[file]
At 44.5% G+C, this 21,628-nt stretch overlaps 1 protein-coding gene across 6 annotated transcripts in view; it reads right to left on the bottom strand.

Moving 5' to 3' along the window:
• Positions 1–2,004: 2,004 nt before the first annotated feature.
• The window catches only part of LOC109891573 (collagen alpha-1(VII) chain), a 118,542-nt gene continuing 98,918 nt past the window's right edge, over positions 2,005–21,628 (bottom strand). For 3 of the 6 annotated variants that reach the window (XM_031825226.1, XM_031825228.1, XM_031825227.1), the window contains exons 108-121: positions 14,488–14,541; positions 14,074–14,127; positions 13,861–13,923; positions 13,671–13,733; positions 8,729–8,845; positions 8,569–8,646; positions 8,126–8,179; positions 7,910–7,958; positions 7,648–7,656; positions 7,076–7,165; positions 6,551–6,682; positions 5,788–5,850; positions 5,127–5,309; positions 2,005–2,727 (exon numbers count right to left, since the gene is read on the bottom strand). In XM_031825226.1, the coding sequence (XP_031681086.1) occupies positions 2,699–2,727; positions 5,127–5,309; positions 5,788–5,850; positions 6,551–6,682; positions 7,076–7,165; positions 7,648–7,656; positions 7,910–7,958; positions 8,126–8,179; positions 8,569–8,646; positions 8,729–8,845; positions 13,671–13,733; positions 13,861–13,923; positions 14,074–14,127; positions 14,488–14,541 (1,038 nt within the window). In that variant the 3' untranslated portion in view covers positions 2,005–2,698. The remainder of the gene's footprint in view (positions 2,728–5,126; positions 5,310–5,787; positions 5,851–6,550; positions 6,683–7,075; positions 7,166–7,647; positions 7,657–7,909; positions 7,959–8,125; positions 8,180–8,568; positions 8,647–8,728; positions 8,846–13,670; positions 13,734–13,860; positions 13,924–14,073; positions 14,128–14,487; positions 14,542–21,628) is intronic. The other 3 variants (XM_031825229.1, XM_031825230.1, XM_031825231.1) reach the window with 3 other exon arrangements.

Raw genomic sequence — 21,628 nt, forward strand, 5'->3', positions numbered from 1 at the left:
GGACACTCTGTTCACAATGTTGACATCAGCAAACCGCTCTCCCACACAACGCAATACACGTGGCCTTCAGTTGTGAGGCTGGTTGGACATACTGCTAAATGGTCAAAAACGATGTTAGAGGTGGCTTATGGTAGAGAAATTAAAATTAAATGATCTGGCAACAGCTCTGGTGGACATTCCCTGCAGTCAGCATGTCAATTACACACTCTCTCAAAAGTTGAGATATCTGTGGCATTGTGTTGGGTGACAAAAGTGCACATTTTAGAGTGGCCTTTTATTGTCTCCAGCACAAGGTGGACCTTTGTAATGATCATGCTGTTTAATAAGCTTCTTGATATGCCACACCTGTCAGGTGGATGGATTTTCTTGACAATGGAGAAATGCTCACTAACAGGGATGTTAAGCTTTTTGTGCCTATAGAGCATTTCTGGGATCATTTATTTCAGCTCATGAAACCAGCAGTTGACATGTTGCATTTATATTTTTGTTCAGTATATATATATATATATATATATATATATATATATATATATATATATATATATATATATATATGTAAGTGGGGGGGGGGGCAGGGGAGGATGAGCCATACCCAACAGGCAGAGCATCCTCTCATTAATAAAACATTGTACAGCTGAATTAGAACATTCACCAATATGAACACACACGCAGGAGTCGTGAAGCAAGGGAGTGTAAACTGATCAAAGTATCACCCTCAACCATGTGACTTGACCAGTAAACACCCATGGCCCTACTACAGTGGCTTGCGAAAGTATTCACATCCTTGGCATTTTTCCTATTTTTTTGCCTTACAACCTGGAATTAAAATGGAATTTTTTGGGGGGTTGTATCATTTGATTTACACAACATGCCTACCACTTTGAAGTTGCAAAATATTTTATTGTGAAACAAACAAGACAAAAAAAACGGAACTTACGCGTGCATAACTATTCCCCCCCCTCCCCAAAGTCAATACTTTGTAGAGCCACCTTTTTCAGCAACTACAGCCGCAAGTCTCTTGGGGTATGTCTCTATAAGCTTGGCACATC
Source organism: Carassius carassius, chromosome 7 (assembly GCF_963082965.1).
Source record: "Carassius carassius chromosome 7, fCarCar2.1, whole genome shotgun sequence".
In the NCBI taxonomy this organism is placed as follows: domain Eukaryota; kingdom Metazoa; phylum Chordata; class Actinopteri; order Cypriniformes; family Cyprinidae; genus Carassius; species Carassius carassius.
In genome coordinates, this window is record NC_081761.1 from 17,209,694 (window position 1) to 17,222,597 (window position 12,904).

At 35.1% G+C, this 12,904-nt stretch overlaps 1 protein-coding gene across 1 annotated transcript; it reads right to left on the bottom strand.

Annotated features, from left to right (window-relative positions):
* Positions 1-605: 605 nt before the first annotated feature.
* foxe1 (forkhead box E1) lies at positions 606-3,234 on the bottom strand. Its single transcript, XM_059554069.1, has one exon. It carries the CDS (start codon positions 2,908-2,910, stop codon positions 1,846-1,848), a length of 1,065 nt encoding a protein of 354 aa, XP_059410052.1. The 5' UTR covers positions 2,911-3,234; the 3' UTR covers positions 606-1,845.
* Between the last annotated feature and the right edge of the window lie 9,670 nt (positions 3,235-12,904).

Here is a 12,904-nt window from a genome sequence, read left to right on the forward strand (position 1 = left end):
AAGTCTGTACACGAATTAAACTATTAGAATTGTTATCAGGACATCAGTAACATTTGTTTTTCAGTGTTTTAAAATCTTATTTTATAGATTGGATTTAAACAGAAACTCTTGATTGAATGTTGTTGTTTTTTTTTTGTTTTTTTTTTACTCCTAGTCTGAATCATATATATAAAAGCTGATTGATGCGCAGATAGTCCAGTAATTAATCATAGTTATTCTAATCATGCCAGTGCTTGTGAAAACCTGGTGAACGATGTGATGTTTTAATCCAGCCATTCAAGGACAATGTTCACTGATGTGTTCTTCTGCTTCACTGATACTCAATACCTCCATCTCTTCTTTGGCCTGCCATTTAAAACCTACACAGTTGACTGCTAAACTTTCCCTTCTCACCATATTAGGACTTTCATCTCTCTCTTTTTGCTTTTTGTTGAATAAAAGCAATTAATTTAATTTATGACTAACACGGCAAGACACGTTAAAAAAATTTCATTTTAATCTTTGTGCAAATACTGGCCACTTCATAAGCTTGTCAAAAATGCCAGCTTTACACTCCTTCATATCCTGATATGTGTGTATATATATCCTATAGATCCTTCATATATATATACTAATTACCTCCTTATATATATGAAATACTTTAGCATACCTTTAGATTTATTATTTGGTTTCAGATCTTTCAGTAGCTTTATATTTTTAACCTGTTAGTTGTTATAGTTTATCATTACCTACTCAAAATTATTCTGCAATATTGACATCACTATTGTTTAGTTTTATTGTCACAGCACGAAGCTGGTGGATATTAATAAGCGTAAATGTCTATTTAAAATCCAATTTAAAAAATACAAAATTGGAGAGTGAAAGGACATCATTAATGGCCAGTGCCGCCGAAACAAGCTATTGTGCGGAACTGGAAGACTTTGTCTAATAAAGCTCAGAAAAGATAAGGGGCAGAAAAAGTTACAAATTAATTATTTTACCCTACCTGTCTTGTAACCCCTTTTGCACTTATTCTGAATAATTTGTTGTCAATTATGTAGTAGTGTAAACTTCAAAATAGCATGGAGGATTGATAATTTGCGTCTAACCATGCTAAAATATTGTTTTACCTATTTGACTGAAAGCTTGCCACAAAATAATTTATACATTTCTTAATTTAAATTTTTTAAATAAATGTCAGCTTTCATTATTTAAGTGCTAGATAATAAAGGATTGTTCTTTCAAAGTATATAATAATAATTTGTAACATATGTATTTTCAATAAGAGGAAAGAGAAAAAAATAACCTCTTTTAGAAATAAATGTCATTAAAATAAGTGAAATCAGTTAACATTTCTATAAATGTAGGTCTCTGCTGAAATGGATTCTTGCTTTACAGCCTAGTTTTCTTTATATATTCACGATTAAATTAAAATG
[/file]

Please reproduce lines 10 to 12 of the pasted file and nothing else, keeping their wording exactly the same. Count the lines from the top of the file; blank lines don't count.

In genome coordinates, this window is record NC_081761.1 from 17,209,694 (window position 1) to 17,222,597 (window position 12,904).

At 35.1% G+C, this 12,904-nt stretch overlaps 1 protein-coding gene across 1 annotated transcript; it reads right to left on the bottom strand.

Annotated features, from left to right (window-relative positions):